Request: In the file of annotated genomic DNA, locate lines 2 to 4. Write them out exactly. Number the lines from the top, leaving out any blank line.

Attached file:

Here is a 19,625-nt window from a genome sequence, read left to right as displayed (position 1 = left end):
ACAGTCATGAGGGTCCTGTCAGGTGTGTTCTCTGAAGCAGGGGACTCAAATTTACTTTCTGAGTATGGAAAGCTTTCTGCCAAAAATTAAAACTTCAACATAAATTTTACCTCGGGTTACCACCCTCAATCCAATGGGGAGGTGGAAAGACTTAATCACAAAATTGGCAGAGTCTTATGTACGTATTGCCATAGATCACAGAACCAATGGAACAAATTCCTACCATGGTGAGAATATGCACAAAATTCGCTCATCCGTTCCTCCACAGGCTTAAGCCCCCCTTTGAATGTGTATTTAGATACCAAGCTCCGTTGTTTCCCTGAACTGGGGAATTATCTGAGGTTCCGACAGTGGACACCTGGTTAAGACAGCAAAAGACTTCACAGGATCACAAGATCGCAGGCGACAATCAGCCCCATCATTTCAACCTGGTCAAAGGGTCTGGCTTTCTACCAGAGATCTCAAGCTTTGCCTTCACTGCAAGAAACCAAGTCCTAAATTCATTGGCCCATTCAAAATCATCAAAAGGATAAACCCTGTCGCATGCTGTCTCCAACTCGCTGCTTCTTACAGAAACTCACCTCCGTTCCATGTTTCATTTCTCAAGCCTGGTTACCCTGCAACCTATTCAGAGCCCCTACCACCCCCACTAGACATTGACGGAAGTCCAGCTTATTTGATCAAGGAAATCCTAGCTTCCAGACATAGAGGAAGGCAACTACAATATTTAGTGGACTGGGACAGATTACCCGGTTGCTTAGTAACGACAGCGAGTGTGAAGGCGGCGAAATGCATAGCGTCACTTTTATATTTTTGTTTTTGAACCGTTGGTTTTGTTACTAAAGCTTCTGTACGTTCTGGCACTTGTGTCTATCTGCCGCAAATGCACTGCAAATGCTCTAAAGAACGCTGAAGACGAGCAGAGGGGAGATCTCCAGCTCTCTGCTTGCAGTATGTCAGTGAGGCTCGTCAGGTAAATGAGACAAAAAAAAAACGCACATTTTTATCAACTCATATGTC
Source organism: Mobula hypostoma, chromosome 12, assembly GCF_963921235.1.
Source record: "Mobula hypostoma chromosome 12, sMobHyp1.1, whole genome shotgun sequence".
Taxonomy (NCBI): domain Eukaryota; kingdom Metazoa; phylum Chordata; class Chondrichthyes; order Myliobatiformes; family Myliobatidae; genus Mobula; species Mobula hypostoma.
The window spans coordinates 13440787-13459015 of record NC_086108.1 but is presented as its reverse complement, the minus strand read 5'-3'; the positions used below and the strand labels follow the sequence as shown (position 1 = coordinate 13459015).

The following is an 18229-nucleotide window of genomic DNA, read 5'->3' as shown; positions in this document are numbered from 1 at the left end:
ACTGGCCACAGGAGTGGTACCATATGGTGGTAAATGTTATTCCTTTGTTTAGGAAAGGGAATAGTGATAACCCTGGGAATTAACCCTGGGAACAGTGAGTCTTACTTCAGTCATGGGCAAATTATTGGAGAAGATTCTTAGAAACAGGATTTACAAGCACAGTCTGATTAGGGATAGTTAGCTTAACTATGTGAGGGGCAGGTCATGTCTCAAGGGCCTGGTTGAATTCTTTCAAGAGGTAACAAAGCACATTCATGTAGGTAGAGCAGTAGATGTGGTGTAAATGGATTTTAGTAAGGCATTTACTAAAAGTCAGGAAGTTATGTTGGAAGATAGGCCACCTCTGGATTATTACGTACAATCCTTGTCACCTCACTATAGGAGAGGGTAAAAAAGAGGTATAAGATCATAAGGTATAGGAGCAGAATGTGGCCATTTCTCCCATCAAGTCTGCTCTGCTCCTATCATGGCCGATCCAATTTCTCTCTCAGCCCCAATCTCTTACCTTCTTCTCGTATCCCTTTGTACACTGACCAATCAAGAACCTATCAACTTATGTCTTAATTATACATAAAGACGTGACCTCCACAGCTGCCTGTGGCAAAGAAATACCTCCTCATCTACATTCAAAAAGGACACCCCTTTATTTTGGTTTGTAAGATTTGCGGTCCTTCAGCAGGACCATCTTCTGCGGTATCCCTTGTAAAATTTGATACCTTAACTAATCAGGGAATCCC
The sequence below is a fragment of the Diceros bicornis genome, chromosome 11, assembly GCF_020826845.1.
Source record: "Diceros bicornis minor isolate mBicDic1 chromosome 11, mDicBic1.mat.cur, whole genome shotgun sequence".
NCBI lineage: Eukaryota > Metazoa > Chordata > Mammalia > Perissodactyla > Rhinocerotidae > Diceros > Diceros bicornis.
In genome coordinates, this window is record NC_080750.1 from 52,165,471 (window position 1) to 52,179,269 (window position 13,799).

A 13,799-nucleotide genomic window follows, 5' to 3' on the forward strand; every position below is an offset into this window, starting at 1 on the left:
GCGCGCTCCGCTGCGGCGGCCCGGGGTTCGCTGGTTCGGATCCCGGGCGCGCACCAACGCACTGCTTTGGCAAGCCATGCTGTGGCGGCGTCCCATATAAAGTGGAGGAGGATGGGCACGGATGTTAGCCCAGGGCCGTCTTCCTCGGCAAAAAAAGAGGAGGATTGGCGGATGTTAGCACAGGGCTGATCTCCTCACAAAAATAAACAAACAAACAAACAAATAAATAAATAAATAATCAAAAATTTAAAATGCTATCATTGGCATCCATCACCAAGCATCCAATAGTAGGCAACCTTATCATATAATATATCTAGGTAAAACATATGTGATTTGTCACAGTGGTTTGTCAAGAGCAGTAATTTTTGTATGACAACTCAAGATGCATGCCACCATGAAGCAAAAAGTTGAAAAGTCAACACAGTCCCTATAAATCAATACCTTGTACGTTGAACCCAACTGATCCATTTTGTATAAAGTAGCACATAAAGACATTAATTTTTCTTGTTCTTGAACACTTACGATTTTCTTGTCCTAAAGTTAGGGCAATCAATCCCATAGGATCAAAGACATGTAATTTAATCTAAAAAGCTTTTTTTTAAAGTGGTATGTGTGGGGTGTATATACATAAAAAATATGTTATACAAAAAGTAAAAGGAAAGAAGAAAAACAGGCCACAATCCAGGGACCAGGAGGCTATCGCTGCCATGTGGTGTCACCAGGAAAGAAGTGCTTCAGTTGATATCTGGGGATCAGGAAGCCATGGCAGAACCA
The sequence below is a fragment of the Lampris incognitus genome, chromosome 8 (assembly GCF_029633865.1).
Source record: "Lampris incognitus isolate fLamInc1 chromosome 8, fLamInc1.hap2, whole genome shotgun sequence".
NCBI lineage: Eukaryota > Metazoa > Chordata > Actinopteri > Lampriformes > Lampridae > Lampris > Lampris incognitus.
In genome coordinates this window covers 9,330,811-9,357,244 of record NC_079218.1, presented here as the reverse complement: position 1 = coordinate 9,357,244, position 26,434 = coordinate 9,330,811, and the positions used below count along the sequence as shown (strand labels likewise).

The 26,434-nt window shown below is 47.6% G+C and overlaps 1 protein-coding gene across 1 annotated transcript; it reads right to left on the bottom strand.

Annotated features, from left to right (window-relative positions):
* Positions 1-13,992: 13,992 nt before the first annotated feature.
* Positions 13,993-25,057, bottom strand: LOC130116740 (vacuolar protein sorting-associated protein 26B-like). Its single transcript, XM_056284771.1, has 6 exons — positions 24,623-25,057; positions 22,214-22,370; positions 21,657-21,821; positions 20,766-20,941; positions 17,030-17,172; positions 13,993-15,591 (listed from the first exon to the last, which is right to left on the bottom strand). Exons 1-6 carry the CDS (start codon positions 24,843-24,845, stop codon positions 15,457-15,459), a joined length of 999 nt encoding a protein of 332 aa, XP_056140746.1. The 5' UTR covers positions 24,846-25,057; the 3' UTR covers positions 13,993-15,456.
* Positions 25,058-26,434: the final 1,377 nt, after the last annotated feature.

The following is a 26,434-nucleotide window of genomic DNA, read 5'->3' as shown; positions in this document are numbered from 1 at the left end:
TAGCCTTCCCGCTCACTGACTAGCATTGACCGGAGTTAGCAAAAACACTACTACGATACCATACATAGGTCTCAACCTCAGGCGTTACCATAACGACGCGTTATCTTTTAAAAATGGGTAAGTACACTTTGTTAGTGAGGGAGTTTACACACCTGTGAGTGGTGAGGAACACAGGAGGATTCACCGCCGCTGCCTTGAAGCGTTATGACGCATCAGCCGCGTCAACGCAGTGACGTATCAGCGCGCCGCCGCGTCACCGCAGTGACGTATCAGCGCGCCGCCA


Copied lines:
ACAGTCATGAGGGTCCTGTCAGGTGTGTTCTCTGAAGCAGGGGACTCAAATTTACTTTCTGAGTATGGAAAGCTTTCTGCCAAAAATTAAAACTTCAACATAAATTTTACCTCGGGTTACCACCCTCAATCCAATGGGGAGGTGGAAAGACTTAATCACAAAATTGGCAGAGTCTTATGTACGTATTGCCATAGATCACAGAACCAATGGAACAAATTCCTACCATGGTGAGAATATGCACAAAATTCGCTCATCCGTTCCTCCACAGGCTTAAGCCCCCCTTTGAATGTGTATTTAGATACCAAGCTCCGTTGTTTCCCTGAACTGGGGAATTATCTGAGGTTCCGACAGTGGACACCTGGTTAAGACAGCAAAAGACTTCACAGGATCACAAGATCGCAGGCGACAATCAGCCCCATCATTTCAACCTGGTCAAAGGGTCTGGCTTTCTACCAGAGATCTCAAGCTTTGCCTTCACTGCAAGAAACCAAGTCCTAAATTCATTGGCCCATTCAAAATCATCAAAAGGATAAACCCTGTCGCATGCTGTCTCCAACTCGCTGCTTCTTACAGAAACTCACCTCCGTTCCATGTTTCATTTCTCAAGCCTGGTTACCCTGCAACCTATTCAGAGCCCCTACCACCCCCACTAGACATTGACGGAAGTCCAGCTTATTTGATCAAGGAAATCCTAGCTTCCAGACATAGAGGAAGGCAACTACAATATTTAGTGGACTGGGACAGATTACCCGGTTGCTTAGTAACGACAGCGAGTGTGAAGGCGGCGAAATGCATAGCGTCACTTTTATATTTTTGTTTTTGAACCGTTGGTTTTGTTACTAAAGCTTCTGTACGTTCTGGCACTTGTGTCTATCTGCCGCAAATGCACTGCAAATGCTCTAAAGAACGCTGAAGACGAGCAGAGGGGAGATCTCCAGCTCTCTGCTTGCAGTATGTCAGTGAGGCTCGTCAGGTAAATGAGACAAAAAAAAAACGCACATTTTTATCAACTCATATGTC
Source organism: Mobula hypostoma, chromosome 12, assembly GCF_963921235.1.
Source record: "Mobula hypostoma chromosome 12, sMobHyp1.1, whole genome shotgun sequence".